AUGUSTA, Ga. -- The thousands of folks gathered along the right side of the first fairway at Augusta National knew which group had the tee box nearly 300 yards away, but except for the few with binoculars and a front-row spot, they were aware of which player was up only by rumor and assumption. So when a tee shot in the Tiger Woods' threesome careened wildly into the tall Georgia pines, there was an orderly migration toward the ball -- in the civil Masters style -- with the assumed conclusion the wayward shot was that of Woods. They were wrong. The ball belonged to Robert Allenby.
But the reaction of those fans -- in fact the reaction of those gathered around the tee box as well -- was indicative of the strange new world in which the once undisputed best player in the world now performs. Poor shots no longer come as a surprise, nor are Woods' mistakes expected to be erased with a miraculous recovery shot as they have been for the decade and a half he has ruled the roost in golf. Suddenly, rounds that are good-enough are viewed as successes.
"I hit a lot of beautiful putts, a lot of beautiful putts," Woods said after missing a 6-foot birdie try on the final hole. "They were just skirting the edge, so hopefully, they will start going in." That's something that hasn't been happening for Woods for the better part of two years, before the much-discussed swing change and that much-discussed other situation. While the cool thing to do is talk about Tiger's swing change and his wild driver, the truth of the matter is that his short game, especially with the putter, is nowhere near what it was when he was at his best.
And Augusta National is not place to struggle with the putter -- or even be average. The winner here always putts lights out. To get ready for the lightning-fast greens at the National, Woods had Nike make him a putter with a softer face that deadens the way the ball jumps off the club head. Didn't help. He needed 30 putts -- 120 putts over four rounds does not win the Masters -- had one three-putt green and missed that six-footer for birdie on No. 18. The Tiger we have grown used to never missed the putt after hitting a great shot in close. "I just pulled it," he said. "Bad putt."
But there is also more going on here. Top to bottom, Woods was nothing more than ordinary in the opening round, which is not to say he is not capable of finding the genius switch sometime over the next three days. Despite the claims that he is "close" to reclaiming his top form, Woods was only slightly better than erratic Thursday. He hit only six of 14 fairways, which you can get away with at Augusta National where the second-cut of grass is barely more than a inch, and was on the green in regulation 12 of 18 times.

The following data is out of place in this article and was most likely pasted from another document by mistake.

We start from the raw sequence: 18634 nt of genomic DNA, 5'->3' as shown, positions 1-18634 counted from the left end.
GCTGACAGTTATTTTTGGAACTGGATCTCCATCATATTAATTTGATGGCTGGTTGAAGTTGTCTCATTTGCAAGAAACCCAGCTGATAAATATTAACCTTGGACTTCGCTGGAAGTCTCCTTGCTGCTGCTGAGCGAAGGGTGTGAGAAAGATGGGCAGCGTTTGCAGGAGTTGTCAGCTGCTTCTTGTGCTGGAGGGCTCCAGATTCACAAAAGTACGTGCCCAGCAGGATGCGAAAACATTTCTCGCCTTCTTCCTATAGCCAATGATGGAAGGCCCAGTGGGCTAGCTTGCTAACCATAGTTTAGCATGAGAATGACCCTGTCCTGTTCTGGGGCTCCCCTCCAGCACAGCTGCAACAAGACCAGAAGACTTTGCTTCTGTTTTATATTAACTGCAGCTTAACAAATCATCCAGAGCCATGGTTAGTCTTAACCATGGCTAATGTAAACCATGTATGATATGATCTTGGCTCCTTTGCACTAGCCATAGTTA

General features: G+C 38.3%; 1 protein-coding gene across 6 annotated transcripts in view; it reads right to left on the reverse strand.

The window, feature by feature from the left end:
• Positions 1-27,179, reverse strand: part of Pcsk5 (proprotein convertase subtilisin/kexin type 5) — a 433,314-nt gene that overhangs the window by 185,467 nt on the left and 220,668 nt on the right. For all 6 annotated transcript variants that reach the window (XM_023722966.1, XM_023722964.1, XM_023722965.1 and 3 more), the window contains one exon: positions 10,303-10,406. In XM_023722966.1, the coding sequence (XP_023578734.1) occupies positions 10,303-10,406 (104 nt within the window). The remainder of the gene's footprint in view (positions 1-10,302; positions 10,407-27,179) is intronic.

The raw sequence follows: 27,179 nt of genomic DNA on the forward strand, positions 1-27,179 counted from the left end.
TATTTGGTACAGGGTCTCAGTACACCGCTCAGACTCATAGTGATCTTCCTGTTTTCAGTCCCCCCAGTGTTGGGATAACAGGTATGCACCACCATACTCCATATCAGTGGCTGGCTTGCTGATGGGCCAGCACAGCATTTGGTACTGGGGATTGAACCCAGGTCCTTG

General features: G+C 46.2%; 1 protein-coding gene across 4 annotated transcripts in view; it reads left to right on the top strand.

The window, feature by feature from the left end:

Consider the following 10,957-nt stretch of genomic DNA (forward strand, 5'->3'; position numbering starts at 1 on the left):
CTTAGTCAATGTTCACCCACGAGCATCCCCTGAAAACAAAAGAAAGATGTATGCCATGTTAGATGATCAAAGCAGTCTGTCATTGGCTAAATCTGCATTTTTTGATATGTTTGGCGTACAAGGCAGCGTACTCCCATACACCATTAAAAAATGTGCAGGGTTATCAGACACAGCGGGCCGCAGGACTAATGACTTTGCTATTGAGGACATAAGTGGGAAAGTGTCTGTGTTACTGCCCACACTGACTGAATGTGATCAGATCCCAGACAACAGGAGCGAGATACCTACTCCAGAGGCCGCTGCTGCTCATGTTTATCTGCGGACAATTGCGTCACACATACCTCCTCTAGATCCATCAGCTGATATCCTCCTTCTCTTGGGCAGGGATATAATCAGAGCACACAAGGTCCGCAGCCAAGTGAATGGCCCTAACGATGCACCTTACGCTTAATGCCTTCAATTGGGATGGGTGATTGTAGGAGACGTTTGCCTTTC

In fact, the result could have been worse and he did a god job of damage control. After bogeys on Nos. 10 and 11 put him at one-over par for the day, Woods saved par on No. 12 with a 20-footer and followed that with two consecutive birdies. "I'd rather be where Rory is at, but hey, it's a long way to go." Woods said with a smile when asked if he was happy with his position after the first day of play. McIlroy, the 21-year-old phenom from Northern Ireland, was seven years old when Woods won his first Masters in 1997.
"We have a long grind ahead of us," Woods said. "The temperature's supposed to warm up and I'm sure they will start making the pins a little more difficult as the week goes on. I'm only six back and we've got a lot of golf ahead of us."
While it is true Woods never goes low in the opening round of the Masters --- three of the four times he won here he opened with a 70, the fourth time with a 74 and last year's 68 was the only time he broke 70 in the first round -- these are not ordinary times. On three of the occasions in which he ended up taking home the green jacket, Woods was first in the field in greens in regulation and he was second the other time. In all four of those victorious efforts, Woods hit more than three-quarters of the greens in regulation, compared to the two-thirds effort he turned in Thursday.
For months now, since he got serious about the swing change at the PGA Championship in August, Woods has been telling us "it's a process" and that he is making progress with his game. If there is one venue in the world that creates the kind of positive vibes that could make it all fall together for Woods, it is Augusta National. The next step in that process will be Friday.
-- Ron Sirak